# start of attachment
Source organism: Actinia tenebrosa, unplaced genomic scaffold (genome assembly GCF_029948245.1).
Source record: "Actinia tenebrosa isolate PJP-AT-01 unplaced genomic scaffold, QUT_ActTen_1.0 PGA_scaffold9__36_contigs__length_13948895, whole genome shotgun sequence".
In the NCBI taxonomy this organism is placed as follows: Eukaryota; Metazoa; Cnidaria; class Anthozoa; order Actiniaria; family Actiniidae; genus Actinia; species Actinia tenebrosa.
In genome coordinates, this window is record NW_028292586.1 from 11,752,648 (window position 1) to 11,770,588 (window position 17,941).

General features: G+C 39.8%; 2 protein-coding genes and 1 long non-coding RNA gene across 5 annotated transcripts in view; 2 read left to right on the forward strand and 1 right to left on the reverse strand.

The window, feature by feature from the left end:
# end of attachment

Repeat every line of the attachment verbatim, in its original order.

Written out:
Source organism: Actinia tenebrosa, unplaced genomic scaffold (genome assembly GCF_029948245.1).
Source record: "Actinia tenebrosa isolate PJP-AT-01 unplaced genomic scaffold, QUT_ActTen_1.0 PGA_scaffold9__36_contigs__length_13948895, whole genome shotgun sequence".
In the NCBI taxonomy this organism is placed as follows: Eukaryota; Metazoa; Cnidaria; class Anthozoa; order Actiniaria; family Actiniidae; genus Actinia; species Actinia tenebrosa.
In genome coordinates, this window is record NW_028292586.1 from 11,752,648 (window position 1) to 11,770,588 (window position 17,941).

General features: G+C 39.8%; 2 protein-coding genes and 1 long non-coding RNA gene across 5 annotated transcripts in view; 2 read left to right on the forward strand and 1 right to left on the reverse strand.

The window, feature by feature from the left end: